To buttress the point, let me share an anecdotal experience. Recently, one of the Marathi readers approached us through a social medium just to convey that BLAZE explained to him the meaning of God, though he claimed to be practising atheism. He became so touched and enamoured by the creative skill of the protagonist, Divyansh Atman, our son, that he went on to say that Divyansh possessed an uncanny knack of a person who was not only endowed with admirable creativity but also sounded logical through his work, a curious juxtaposition, according to him. Recently, he sent us a video where he could be found talking about the story of BLAZE and reading a poem of Divyansh in an event.

We were also cognizant of the fact that Divyansh had spent a major part of his life in Mumbai. The state of Maharashtra gave him what he eventually became, his personae, wisdom and spirit to fight with his nemesis stoutly. Unfortunately, he is no longer with us to pay back what this beautiful state and its people coming across his life had bestowed upon him. We thought the best way we could do it is to share his story with the people of the state in the language most of them are conversant with. And that’s how the idea of bringing BLAZE in Marathi germinated.

Q: From the feedback you received, why do you think Blaze connects with readers on such a profound and deep level?

Ans:   As said earlier, BLAZE is the story of a common man. Can the story of a common man be not powerful? If yes, should it be not written and talked about? BLAZE aspires to do that. The story narrated through the book has, according to us, three parallels. First, the profound growth of the protagonist, Divyansh through adversities. The life-journey of Divyansh reflects embodiment of courage and self-determination in the face of dreadful circumstances. It shows how the path of opportunities can still be paved amidst adversities all around. He fostered order amidst the disorder wreaked by these dreadful circumstances. In his short visit to this planet spanning for about 22-years, he lived a big and meaningful life that made a huge impact on the lives of persons who came across him.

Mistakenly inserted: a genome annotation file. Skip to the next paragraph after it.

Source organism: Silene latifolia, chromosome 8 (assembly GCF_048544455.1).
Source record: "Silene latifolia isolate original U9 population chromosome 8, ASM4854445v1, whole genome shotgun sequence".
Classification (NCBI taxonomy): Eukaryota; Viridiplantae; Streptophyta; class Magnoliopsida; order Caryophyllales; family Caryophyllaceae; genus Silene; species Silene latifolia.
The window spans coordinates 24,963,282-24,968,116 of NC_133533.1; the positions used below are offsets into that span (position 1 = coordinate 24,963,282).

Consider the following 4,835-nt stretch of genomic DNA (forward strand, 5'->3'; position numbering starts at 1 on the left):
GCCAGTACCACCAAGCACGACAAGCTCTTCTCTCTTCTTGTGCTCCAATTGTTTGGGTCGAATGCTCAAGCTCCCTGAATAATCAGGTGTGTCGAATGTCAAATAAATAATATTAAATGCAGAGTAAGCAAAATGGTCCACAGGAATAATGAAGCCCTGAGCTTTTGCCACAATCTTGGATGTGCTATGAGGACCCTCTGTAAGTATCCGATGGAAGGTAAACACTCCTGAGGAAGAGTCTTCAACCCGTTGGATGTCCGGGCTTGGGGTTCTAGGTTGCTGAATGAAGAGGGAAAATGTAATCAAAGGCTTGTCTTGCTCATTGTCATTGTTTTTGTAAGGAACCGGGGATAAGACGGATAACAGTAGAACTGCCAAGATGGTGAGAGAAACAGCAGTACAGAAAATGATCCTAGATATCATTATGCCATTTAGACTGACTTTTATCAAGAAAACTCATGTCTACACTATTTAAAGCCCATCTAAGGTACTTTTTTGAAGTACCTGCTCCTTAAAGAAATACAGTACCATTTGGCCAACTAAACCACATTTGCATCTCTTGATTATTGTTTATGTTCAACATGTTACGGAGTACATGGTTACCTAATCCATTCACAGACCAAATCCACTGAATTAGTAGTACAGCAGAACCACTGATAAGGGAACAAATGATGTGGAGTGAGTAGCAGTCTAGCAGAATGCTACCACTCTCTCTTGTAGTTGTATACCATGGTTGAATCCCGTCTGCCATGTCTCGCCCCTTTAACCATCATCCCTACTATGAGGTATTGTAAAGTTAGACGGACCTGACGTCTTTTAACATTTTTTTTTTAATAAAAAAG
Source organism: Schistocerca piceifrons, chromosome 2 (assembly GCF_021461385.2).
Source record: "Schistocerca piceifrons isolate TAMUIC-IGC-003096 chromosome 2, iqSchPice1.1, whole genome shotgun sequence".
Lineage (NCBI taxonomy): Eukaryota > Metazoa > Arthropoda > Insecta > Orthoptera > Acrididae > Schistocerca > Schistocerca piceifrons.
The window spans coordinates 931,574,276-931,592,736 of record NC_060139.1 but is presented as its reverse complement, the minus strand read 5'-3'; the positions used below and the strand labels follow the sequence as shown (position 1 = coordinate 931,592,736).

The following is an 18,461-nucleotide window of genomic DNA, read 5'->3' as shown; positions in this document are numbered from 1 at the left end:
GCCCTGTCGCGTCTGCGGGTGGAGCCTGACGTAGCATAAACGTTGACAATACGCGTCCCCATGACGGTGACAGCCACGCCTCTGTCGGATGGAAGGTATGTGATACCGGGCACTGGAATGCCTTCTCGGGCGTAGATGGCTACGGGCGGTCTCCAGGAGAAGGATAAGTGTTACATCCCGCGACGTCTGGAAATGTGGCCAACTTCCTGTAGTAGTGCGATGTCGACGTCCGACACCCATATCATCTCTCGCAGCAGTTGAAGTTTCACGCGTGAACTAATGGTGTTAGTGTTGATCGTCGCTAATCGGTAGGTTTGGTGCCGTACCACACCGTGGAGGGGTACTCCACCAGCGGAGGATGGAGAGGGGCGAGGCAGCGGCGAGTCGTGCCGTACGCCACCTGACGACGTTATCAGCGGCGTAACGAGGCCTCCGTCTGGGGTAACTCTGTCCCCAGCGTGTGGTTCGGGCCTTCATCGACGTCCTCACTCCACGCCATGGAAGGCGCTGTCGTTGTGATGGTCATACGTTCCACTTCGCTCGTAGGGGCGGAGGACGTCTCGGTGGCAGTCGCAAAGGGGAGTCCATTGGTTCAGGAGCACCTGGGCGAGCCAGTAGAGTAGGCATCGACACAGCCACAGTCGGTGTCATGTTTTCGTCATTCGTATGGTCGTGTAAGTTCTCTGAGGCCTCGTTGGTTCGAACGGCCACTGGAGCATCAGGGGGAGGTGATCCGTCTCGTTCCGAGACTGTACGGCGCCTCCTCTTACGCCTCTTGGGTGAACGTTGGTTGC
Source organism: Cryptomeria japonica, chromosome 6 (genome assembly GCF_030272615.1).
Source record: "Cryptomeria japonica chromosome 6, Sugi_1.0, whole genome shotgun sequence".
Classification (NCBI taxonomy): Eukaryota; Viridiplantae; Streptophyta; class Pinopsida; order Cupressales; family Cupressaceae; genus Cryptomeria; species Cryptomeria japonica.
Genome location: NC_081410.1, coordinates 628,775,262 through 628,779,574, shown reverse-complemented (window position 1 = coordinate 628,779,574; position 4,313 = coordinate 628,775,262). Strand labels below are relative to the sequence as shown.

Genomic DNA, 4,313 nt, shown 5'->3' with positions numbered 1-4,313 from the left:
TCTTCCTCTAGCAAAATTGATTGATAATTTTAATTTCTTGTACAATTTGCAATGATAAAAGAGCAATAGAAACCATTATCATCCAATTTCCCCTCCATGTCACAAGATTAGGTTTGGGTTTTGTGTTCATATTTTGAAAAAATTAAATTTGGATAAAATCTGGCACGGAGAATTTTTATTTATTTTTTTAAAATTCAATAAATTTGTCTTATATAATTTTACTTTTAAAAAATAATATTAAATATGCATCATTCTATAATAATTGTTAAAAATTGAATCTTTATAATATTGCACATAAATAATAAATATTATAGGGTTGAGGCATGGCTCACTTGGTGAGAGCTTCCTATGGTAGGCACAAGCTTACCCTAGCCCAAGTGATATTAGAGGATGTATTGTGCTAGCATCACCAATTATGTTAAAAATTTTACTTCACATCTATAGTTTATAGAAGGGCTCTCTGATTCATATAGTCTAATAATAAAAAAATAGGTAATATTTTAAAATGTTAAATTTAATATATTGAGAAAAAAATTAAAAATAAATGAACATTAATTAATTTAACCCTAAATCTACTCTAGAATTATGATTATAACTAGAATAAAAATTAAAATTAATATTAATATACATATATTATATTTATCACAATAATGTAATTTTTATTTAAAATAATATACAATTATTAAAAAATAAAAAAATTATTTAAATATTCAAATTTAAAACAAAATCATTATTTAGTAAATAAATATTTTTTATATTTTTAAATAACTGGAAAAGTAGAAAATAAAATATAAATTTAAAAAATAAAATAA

Second, the unfolding of multitudinous aspects of the motherhood of a mother along the tumultuous life of her son, and third, the disease cancer itself, its treatment process, side effects, medical facilities of various countries and their approach to deal with the problems and, of course, the limitation of the medical science to deal with the emperor of malady. These three parallels are paradoxically intertwined giving the reader an all-embracing experience. The story becomes the reader’s own.

Cancer is predictable. What is not predictable is the human endurance to deal with this disease. As one moves towards the end of the book, one would feel how a life-threatening challenge like cancer becomes dwarfed by the personification of the profound resilience of the protagonist. Death brings completeness to life. One would realize this towards the end of the book, though, it must be painful for a reader to accept this possibility. Divyansh’s body had to give in eventually, but the supremacy of his soul leaves the reader with a lingering feeling of his indomitable life-journey, unputdownable even after his death.

Q: Tell us how this journey, from deciding to write the book, to now having distributed it so widely, has been for both of you and how it has helped you deal with the loss and grief that continues.

Ans: To tell you honestly, when we sat down to write BLAZE, the only thought which propelled us to do it was the sheer intensity of Divyansh’s life-journey and the impact it could have potentially made on readers. We instinctively felt a difficult story like this needs to be told. We were never authors…never thought about it. It seemed we were ordained to become. There are some stories, which choose their writers and it’s not the other way round. In this case, Divyansh chose his parents to tell his story to the world through the narration of his mother.

We wrote the story in just about four months and the rest is history. Initially, we were circumspect if a personal story such as BLAZE should at all be published. By and by, we followed our inner impulses. Its saga continued to cater to a different set of readers when it was published in Hindi. And now, Marathi as well. We must also mention here that BLAZE has also been widely read in England and more importantly, Israel. A lot of people from these countries have contacted us to share their reflections about after reading the book.

We are not sure if the book has helped us deal with the loss and grief. There is no closure of grief, of the parents, caused by the loss of their children. It still festers. It will continue to fester for years. We are gradually reconciling with the loss but at the same time, are conscious of having to come to terms with the fact that it will have to be endured. One doesn’t move on after loss, one must move with it. We also know, we will have to endure it till our last breath. But, having said so, we must also accept the journey of BLAZE has made us robust to live with the loss and endure it. The wound of this humongous loss can never heal. Ironically, we are experiencing that the very wound itself is now helping us move. We now see a purpose of our grief - to spread the story of BLAZE and Divyansh further.

Q: Pain drives a person to express, like it has done to both of you. Now you are authors and acclaimed writers. What will you write next to follow up and to continue on the path you have taken?